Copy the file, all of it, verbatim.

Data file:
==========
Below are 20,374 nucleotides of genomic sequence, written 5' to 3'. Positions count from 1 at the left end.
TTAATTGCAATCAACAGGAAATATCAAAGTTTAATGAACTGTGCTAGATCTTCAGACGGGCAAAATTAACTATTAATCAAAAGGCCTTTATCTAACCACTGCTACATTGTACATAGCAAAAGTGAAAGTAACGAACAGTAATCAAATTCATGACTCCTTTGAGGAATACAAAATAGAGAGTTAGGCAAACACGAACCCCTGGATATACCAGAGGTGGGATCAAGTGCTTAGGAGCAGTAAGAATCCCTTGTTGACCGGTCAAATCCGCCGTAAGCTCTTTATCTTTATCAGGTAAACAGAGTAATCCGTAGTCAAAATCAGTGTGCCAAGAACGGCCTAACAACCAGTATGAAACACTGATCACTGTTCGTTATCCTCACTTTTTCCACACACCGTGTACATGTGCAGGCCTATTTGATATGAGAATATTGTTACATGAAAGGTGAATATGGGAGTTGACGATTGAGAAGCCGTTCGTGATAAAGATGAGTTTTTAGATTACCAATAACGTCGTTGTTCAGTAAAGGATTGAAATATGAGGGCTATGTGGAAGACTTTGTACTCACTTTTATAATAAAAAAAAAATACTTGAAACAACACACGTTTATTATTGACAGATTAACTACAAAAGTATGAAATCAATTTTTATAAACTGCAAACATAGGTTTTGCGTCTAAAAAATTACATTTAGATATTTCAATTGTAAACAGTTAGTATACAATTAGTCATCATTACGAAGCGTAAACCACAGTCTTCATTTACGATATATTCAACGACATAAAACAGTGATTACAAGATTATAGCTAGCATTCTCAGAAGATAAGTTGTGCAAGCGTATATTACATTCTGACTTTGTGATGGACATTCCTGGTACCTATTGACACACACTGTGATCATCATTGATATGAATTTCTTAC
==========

Below are 20,374 nucleotides of genomic sequence, written 5' to 3'. Positions count from 1 at the left end.
TTAATTGCAATCAACAGGAAATATCAAAGTTTAATGAACTGTGCTAGATCTTCAGACGGGCAAAATTAACTATTAATCAAAAGGCCTTTATCTAACCACTGCTACATTGTACATAGCAAAAGTGAAAGTAACGAACAGTAATCAAATTCATGACTCCTTTGAGGAATACAAAATAGAGAGTTAGGCAAACACGAACCCCTGGATATACCAGAGGTGGGATCAAGTGCTTAGGAGCAGTAAGAATCCCTTGTTGACCGGTCAAATCCGCCGTAAGCTCTTTATCTTTATCAGGTAAACAGAGTAATCCGTAGTCAAAATCAGTGTGCCAAGAACGGCCTAACAACCAGTATGAAACACTGATCACTGTTCGTTATCCTCACTTTTTCCACACACCGTGTACATGTGCAGGCCTATTTGATATGAGAATATTGTTACATGAAAGGTGAATATGGGAGTTGACGATTGAGAAGCCGTTCGTGATAAAGATGAGTTTTTAGATTACCAATAACGTCGTTGTTCAGTAAAGGATTGAAATATGAGGGCTATGTGGAAGACTTTGTACTCACTTTTATAATAAAAAAAAAATACTTGAAACAACACACGTTTATTATTGACAGATTAACTACAAAAGTATGAAATCAATTTTTATAAACTGCAAACATAGGTTTTGCGTCTAAAAAATTACATTTAGATATTTCAATTGTAAACAGTTAGTATACAATTAGTCATCATTACGAAGCGTAAACCACAGTCTTCATTTACGATATATTCAACGACATAAAACAGTGATTACAAGATTATAGCTAGCATTCTCAGAAGATAAGTTGTGCAAGCGTATATTACATTCTGACTTTGTGATGGACATTCCTGGTACCTATTGACACACACTGTGATCATCATTGATATGAATTTCTTAC